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Financial transaction tax: review and assessment

CPB Discussion Paper 202, 24 January 2012

We explore whether a Financial Transactions Tax (FTT) is likely to correct the market failures that have contributed to the financial crisis, to what extent FTT succeeds in raising revenues, and how the FTT compares to alternative taxes in terms of efficiency.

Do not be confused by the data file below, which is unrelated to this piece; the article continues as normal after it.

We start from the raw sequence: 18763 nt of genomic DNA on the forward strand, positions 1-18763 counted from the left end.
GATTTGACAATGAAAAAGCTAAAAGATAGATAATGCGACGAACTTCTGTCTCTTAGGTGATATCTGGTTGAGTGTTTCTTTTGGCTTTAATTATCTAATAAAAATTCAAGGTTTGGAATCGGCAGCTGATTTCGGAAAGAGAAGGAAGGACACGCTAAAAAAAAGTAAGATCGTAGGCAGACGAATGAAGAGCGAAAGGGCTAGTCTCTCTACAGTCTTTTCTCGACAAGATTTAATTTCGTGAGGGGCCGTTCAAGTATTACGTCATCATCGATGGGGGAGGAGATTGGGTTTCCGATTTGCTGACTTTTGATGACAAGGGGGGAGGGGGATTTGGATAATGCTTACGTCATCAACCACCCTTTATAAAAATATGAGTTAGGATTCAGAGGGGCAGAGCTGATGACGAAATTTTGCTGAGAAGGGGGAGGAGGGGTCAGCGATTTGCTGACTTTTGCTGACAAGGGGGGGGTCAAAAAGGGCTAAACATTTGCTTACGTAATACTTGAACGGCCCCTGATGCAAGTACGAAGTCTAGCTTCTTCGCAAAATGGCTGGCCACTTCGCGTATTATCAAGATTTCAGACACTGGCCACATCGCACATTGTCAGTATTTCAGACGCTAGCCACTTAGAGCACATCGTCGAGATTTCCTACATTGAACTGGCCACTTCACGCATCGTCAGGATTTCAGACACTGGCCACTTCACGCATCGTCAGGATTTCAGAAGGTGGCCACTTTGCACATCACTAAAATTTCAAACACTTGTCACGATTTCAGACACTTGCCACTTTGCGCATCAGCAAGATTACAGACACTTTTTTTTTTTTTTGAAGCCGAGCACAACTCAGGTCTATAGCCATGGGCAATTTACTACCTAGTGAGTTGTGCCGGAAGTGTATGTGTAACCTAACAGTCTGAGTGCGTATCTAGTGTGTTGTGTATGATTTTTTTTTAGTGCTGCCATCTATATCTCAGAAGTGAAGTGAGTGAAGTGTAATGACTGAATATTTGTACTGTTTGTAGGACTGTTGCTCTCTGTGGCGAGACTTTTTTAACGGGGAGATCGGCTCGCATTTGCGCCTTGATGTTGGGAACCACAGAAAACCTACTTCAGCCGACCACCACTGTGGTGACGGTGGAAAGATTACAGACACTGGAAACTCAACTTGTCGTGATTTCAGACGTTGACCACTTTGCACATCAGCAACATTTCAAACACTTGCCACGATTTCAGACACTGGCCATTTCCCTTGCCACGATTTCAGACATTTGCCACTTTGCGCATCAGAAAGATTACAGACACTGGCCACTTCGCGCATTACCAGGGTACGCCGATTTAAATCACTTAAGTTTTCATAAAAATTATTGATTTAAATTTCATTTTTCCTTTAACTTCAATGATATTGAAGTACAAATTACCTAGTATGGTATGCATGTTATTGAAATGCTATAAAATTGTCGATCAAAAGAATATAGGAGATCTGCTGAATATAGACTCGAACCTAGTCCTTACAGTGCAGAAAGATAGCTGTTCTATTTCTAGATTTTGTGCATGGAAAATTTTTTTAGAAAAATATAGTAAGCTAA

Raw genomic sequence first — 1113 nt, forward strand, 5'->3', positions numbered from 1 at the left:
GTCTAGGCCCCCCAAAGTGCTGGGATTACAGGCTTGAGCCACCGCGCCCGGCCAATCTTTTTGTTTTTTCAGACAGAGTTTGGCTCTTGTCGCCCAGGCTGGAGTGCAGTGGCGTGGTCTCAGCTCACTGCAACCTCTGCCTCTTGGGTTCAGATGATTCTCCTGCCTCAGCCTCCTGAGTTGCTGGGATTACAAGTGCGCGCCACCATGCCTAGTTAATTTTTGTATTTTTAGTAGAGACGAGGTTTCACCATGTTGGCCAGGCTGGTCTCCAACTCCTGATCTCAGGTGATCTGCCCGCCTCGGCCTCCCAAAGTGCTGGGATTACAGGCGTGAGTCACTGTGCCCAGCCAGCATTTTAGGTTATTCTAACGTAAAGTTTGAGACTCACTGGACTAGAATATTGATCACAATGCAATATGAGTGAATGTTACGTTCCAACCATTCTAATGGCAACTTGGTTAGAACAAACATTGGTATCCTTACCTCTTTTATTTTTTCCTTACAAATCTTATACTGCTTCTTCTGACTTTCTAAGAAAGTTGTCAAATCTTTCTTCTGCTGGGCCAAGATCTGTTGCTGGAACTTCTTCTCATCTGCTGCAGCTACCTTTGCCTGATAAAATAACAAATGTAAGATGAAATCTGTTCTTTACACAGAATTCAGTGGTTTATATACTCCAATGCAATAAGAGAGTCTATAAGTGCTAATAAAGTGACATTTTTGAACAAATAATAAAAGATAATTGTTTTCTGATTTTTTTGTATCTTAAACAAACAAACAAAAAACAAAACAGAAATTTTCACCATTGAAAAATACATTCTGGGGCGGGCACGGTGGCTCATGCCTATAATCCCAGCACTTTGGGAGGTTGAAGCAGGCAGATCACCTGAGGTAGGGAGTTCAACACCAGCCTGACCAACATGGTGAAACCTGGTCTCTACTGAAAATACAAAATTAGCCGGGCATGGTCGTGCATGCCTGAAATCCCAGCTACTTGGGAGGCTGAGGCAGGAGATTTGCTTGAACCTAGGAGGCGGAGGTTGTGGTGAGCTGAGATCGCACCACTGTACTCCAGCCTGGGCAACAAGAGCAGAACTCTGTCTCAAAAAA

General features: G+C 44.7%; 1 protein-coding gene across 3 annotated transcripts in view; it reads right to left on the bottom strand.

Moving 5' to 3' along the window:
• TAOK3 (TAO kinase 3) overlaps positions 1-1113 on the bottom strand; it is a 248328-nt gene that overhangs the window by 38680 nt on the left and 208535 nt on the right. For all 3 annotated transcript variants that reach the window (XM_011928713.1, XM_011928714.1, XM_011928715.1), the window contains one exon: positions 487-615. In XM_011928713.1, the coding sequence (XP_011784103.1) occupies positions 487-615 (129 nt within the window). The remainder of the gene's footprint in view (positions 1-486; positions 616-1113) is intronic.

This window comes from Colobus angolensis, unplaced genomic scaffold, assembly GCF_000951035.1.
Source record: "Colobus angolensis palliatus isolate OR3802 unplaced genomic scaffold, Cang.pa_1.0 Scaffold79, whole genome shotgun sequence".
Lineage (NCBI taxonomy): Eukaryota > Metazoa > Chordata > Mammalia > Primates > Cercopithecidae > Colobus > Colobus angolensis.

We find little evidence that the FTT will be effective in correcting market failures. Taxing of transactions is not well targeted at behaviour that leads to excessive risk and systemic risk creation. The empirical evidence does not suggest that the introduction of an FTT reduces volatility or asset price bubbles. An FTT will likely raise significant revenues and we estimate those revenues for the Netherlands. In the short term, the incidence of the tax will be chiefly on the current holders of securities. Ultimately, the tax will be borne in part by end users, and we estimate the likely effects on economic growth. When compared to alternative forms of taxation of the financial sector, the FTT is likely less e  fficient given the amount of revenues. In particular, taxes that more directly address existing distortions, such as the current VAT exemption for banks, and the bias towards debt financing, provide more efficient alternatives.
 

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